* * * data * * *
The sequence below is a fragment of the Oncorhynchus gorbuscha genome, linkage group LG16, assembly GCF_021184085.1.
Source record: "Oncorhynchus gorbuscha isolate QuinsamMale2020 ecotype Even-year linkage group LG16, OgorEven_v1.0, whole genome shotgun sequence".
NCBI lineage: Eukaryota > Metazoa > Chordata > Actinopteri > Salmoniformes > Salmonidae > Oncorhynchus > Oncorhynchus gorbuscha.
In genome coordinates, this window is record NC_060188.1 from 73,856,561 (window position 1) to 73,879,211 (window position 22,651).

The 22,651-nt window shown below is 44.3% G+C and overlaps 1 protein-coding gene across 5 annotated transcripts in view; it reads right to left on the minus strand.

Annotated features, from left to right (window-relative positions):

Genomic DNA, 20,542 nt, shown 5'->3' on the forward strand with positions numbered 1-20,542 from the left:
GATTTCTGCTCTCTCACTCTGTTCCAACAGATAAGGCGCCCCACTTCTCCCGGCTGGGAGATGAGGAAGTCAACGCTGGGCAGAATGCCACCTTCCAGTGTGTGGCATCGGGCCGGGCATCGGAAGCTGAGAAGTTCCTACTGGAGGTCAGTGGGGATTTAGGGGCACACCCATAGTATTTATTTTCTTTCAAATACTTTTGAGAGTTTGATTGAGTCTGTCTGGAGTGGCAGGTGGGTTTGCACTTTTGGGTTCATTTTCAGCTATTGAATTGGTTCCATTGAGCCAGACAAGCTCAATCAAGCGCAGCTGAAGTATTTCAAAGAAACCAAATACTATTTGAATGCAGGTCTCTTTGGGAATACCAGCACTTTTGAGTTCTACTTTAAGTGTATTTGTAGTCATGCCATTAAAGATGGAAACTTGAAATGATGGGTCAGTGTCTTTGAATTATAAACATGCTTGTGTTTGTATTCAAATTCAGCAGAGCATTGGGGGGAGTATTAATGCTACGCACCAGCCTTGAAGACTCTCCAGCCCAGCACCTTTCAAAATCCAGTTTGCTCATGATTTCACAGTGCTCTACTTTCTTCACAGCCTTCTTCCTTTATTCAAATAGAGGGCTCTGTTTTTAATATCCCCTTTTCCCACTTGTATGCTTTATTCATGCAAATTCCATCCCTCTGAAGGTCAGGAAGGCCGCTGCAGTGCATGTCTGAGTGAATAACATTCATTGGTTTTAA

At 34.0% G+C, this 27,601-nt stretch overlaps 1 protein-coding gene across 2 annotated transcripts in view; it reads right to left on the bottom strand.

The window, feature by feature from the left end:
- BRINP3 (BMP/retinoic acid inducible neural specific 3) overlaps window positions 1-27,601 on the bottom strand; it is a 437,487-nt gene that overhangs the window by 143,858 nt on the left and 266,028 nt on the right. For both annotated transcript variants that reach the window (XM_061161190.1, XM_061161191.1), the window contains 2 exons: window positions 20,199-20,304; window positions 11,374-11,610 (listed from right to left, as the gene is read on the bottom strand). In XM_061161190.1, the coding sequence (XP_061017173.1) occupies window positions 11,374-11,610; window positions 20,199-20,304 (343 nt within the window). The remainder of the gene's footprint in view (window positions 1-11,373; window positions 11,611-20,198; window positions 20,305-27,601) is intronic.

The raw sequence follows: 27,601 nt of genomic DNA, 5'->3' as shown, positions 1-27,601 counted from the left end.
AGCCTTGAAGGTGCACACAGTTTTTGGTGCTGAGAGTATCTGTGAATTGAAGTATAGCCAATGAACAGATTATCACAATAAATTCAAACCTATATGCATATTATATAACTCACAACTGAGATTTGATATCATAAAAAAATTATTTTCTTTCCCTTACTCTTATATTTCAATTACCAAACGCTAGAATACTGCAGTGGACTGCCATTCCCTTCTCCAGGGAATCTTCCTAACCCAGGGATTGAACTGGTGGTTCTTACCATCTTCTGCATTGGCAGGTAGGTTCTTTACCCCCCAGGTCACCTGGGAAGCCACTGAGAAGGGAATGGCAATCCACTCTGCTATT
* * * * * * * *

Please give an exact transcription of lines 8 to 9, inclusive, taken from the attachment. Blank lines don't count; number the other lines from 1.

GATTTCTGCTCTCTCACTCTGTTCCAACAGATAAGGCGCCCCACTTCTCCCGGCTGGGAGATGAGGAAGTCAACGCTGGGCAGAATGCCACCTTCCAGTGTGTGGCATCGGGCCGGGCATCGGAAGCTGAGAAGTTCCTACTGGAGGTCAGTGGGGATTTAGGGGCACACCCATAGTATTTATTTTCTTTCAAATACTTTTGAGAGTTTGATTGAGTCTGTCTGGAGTGGCAGGTGGGTTTGCACTTTTGGGTTCATTTTCAGCTATTGAATTGGTTCCATTGAGCCAGACAAGCTCAATCAAGCGCAGCTGAAGTATTTCAAAGAAACCAAATACTATTTGAATGCAGGTCTCTTTGGGAATACCAGCACTTTTGAGTTCTACTTTAAGTGTATTTGTAGTCATGCCATTAAAGATGGAAACTTGAAATGATGGGTCAGTGTCTTTGAATTATAAACATGCTTGTGTTTGTATTCAAATTCAGCAGAGCATTGGGGGGAGTATTAATGCTACGCACCAGCCTTGAAGACTCTCCAGCCCAGCACCTTTCAAAATCCAGTTTGCTCATGATTTCACAGTGCTCTACTTTCTTCACAGCCTTCTTCCTTTATTCAAATAGAGGGCTCTGTTTTTAATATCCCCTTTTCCCACTTGTATGCTTTATTCATGCAAATTCCATCCCTCTGAAGGTCAGGAAGGCCGCTGCAGTGCATGTCTGAGTGAATAACATTCATTGGTTTTAA

At 34.0% G+C, this 27,601-nt stretch overlaps 1 protein-coding gene across 2 annotated transcripts in view; it reads right to left on the bottom strand.